Mrs. Pryce assumes control of the Republican Conference, the House GOP's communications arm, at a unique moment for her party. With President Bush's popularity at record levels, and the White House growing increasingly comfortable capitalizing on the power of the bully pulpit, "communicating" a House Republican message is a tricky assignment. Supporting the president, without getting drowned out or consistently pre-empted by the White House's dominant voice, is particularly daunting.

Yet, Mrs. Pryce embodies political and personality assets that complement many of Mr. Bush's key message points, which will help her and the entire GOP Conference navigate challenging communications shoals.

First, like Mr. Bush, Mrs. Pryce is a uniter rather than a divider. She garnered support from a broad range of colleagues in her recent leadership race, including such conservatives as Duke Cunningham and Roger Wicker, as well as moderate Republicans Nancy Johnson and Dave Hobson.

She was a close ally and strong supporter of former Speaker Newt Gingrich on a variety of issues during the early years of the new Republican majority in the House in 1995, serving as one of his lieutenants in passing the Contract with America.

Impressed with Mrs. Pryce's work ethic and effectiveness, then-Speaker Gingrich asked her to help recruit more women candidates to run for the House. Mrs. Pryce seized the opportunity and used it to found an organization called VIEWPAC (Value in Electing Women Political Action Committee), which helped provide significant early campaign resources to the first campaigns of some of the House's current rising stars, among them Reps. Anne Northup, Shelly Moore Capito, Melissa Hart and Heather Wilson.

Like Mr. Bush, Mrs. Pryce practices compassionate conservatism in word and deed. An outspoken supporter of the president's priorities in faith-based initiatives, tax relief and education, Mrs. Pryce was also the lead sponsor in the House for Mr. Bush's welfare reform legislation. She's also a tireless advocate for research and policies that promote adoption - two issues that fate has randomly intertwined in her life.

Three years ago, Mrs. Pryce experienced every parent's nightmare when her 9-year-old daughter, Caroline, died of a rare form of bone . While the loss of her child left a void that can never be filled, she bounced back and threw herself into a variety of projects on and off the Hill. "She responded to her child's illness in a single-minded way - as a loving mother - and many thought it ripped so much out of her she might quit Congress," said Becky Anderson, partner at the law firm of Williams & Jensen, and one of Mrs. Pryce's closest friends in Washington. "But her grief turned into a steely resolve," Miss Anderson added. "She refused to wallow in personal sorrow and instead celebrated Caroline's life with a newfound motivation in her own."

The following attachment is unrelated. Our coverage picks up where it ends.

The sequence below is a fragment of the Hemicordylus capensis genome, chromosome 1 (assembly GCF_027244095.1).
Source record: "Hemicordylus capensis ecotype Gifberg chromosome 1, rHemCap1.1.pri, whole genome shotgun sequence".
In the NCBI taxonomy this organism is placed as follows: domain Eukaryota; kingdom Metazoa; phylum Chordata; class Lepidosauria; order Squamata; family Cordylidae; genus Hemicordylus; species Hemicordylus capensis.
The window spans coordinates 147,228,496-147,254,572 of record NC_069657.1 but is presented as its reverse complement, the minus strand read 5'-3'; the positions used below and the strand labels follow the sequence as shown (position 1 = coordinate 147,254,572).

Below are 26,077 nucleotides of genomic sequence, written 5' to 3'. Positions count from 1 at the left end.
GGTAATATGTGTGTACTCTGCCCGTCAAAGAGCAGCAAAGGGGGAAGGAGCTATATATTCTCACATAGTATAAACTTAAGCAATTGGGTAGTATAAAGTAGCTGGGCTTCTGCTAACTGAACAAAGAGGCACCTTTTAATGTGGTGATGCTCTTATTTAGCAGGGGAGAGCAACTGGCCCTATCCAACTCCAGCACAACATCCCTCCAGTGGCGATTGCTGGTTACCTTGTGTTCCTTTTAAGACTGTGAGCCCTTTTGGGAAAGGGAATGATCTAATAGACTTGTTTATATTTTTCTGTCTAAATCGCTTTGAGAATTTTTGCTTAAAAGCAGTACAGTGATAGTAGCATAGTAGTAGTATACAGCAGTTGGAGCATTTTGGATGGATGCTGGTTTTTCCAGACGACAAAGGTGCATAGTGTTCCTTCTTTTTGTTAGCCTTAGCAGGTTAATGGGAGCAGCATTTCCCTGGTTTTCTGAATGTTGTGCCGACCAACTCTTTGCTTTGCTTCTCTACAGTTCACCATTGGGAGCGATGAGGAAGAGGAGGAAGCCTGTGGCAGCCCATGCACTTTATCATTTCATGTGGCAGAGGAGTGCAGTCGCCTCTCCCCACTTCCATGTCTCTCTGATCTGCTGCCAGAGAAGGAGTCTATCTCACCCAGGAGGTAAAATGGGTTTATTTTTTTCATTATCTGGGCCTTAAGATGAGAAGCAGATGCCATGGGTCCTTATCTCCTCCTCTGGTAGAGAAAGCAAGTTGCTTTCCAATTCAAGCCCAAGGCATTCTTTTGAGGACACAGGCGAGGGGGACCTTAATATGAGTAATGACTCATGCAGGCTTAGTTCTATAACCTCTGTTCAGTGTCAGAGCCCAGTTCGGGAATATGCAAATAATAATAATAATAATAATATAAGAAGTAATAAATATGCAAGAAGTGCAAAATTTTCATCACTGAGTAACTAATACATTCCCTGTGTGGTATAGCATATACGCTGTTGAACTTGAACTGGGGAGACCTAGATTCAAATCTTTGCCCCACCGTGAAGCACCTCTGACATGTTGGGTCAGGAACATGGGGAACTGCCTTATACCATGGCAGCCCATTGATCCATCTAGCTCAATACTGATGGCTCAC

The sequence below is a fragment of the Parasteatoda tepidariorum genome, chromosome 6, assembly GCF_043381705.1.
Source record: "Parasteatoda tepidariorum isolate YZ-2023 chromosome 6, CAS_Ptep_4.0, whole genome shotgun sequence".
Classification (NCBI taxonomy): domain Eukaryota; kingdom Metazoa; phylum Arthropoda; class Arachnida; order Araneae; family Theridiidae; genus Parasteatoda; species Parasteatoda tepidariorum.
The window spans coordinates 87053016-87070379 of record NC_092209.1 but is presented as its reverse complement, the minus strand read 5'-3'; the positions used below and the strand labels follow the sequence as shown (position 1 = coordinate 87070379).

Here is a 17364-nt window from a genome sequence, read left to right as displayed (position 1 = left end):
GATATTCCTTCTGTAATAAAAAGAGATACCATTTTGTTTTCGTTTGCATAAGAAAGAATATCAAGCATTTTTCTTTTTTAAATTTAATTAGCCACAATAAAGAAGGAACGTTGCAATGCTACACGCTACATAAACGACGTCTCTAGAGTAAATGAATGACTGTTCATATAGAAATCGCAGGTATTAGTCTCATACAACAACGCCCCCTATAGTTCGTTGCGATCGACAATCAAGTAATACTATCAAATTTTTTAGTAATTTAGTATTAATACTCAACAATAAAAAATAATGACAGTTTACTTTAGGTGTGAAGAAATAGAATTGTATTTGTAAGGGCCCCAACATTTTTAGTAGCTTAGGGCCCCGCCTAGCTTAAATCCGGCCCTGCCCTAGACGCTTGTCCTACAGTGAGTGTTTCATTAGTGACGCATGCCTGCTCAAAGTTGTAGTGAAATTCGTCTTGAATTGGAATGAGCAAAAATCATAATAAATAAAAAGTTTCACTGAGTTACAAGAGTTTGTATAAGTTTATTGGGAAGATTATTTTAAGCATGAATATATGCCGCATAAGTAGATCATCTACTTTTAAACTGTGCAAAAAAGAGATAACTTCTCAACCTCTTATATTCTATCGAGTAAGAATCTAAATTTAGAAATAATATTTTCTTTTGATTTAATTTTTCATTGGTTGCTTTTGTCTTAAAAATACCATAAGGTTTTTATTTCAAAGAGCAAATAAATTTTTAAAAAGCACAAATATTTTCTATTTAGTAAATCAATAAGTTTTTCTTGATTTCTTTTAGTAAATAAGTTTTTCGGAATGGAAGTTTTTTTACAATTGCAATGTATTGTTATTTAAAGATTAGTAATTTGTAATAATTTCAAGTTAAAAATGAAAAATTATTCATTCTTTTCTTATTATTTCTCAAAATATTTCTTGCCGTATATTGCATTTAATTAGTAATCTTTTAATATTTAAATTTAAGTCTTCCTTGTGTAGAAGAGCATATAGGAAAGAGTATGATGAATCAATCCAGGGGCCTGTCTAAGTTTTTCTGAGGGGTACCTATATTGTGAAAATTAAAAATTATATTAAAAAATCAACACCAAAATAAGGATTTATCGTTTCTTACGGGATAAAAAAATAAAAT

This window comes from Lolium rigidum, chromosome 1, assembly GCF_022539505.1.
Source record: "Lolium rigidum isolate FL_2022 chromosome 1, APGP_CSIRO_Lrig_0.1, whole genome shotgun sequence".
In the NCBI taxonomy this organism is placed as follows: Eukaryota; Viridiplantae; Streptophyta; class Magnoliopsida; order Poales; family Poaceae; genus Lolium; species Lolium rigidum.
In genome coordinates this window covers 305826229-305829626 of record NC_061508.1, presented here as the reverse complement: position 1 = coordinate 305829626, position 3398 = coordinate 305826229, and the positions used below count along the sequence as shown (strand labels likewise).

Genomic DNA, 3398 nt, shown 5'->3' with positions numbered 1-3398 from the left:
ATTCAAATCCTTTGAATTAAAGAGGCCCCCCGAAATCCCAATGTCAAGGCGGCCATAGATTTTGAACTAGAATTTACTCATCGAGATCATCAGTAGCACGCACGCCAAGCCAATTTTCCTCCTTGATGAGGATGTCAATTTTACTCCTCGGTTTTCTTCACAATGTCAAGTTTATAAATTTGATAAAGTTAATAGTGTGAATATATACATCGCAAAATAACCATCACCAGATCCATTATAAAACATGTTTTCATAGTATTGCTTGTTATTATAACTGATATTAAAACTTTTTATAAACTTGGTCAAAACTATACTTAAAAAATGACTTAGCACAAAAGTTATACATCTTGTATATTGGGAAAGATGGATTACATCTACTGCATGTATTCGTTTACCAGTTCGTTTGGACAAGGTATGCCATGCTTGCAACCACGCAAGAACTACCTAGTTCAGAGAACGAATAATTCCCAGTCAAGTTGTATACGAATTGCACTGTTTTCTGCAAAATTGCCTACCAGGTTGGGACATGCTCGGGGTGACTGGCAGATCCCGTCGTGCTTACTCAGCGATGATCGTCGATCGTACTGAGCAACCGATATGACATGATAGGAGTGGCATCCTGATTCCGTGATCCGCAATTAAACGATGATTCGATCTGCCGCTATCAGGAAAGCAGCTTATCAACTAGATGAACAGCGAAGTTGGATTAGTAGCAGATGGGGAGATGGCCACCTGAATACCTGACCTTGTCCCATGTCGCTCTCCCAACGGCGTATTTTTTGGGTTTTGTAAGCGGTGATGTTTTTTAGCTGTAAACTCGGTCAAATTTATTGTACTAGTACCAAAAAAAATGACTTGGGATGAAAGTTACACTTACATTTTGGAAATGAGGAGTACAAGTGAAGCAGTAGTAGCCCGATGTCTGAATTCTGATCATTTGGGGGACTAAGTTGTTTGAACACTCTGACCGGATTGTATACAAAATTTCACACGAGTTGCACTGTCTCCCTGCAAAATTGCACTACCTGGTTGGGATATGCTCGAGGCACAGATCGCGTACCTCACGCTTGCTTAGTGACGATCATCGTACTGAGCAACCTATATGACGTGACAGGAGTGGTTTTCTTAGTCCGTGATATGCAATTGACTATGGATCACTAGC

Mrs. Pryce demonstrated her commitment to children again earlier this year when she adopted a daughter, Mia, who keeps her clearly focused - although sometimes sleepless - and cognizant again of the joys and responsibilities of the things in life that matter most. Mrs. Pryce represents an important demographic group critical to the GOP's hopes to expand its majority over the next decade - suburban women. She relates to America's working moms at many levels. But viewing her, or the role she plays, as somehow filling the "women's slot" in the GOP leadership would be a huge mistake.

Tempered by life's crucible, as well as her experience in the House GOP's successes and failures over the last decade, Mrs. Pryce brings a battle-tested perspective to politics. By electing her to this critical post, the House GOP rank-in-file sends a strong message. Yes, she is a voice at the leadership table, and a face on television. And not just for a certain demographic group, but for all Americans who love their families, struggle with competing demands, and want to make a difference in the world.